As the Fort Benning work force expands, the positives outweigh the negatives, the MCoE and Fort Benning commander said Wednesday.
With his first 100 days “on the ground” behind him, Maj. Gen. Robert Brown met with local media to discuss the Maneuver Center’s transformation and upcoming initiatives to break down walls between the installation and its 10 neighboring counties.
“Some of these counties have very little exposure to (Fort Benning) and part of that is our fault. There’s a perception that they can’t come on base,” the general said.
The perception, he said, stems from security efforts put in place following the attacks of Sept. 11, 2001.The general called for the post to strike a better balance, saying “the worst thing we can do is stay in our own little world.”
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He identified several initiatives the post plans to launch in upcoming months, including a partnership between major Fort Benning commands and local counties. The partnership would bring county leaders to the post and invite Soldiers to help in the local communities, participating in volunteer efforts such as House of Heroes.
Brown also encouraged area residents to come on post and use Fort Benning’s golf course and attend events, such as the Toby Keith concert scheduled for May 29 and the Independence Day celebration July 2.
The award-winning program Partners In Education also received a recognition from the general, who said he’d like to see the program continue. The program partners Fort Benning units with area schools to help out when needed, read stories to students and participate in Big Brother, Big Sister-type activities, he said.
Brown said the initiatives are meant to tear down barriers between local residents and the installation because as the installation grows “the last thing we want is for them to perceive this big wall around the post.”
An economist reported Fort Benning brings about $100 million a month to the local community, the general said.
That number is expected to increase by $20 million with the Armor School.
With the projected increase of Soldiers, Department of the Army civilians, contractors and their families there will also be more traffic around Fort Benning and more people looking to rent or buy homes in the community.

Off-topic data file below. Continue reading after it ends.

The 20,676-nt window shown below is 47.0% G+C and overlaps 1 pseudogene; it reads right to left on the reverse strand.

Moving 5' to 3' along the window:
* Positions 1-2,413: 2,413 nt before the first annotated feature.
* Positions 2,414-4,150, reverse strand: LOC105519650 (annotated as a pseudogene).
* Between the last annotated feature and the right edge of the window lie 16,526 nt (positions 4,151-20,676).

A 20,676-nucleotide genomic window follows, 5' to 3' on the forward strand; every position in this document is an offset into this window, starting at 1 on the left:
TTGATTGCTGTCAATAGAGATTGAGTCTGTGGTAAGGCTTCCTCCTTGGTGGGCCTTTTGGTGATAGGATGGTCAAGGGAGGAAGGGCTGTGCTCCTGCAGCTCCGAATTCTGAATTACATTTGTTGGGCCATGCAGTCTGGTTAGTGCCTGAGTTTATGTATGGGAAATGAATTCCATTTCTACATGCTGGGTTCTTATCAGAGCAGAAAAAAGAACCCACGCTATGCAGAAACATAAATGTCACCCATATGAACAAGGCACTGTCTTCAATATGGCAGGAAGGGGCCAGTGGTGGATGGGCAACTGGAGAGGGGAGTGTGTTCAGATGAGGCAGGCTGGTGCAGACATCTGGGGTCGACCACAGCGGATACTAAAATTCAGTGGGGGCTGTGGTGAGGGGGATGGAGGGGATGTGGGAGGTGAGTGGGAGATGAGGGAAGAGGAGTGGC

Nearly 70 percent of people moving to Fort Benning during the coming months will be living off post, said Col. Tom Macdonald, Fort Benning’s garrison commander.
Macdonald, nicknamed Fort Benning’s “mayor,” oversees the daily operations of the installation and said on-post housing is currently at 85 percent of occupancy, leading many families to look in the tricommunity area.
Macdonald addressed traffic concerns, both on and off the installation, saying that road construction efforts may contribute to current traffic woes but will prevent future traffic congestion. Several popular travel routes are being widened on post, including Dixie Road and Marne Road. The Marne Road Bridge expansion and the new interchange being constructed on Lindsay Creek Parkway will also alleviate traffic stress, he said. All of the projects will be complete by September.
The new Harmony Church access control point off of U.S. Route 27/280 is expected to open in mid-March. The seven-lane gate will be the largest on Fort Benning and feature separate inspection points for trucks and cars and a Visitor’s Center. The opening was delayed to give gate personnel time to train on security protocols, Macdonald said.
Fifty-five Department of the Army guards will man the gate.
Though traffic projects may be the most visible signs of the post’s impending growth, Macdonald said there are several upgrades and renovations around Main Post, the training areas and ranges currently underway. Cuartels on Main Post are being renovated to create barracks for the Officer Candidate School and the NCO Academy and nearby storage warehouses are being converted into high-tech classrooms packed with high-powered projectors, plasma television screens, laptops and Smart Notebook software.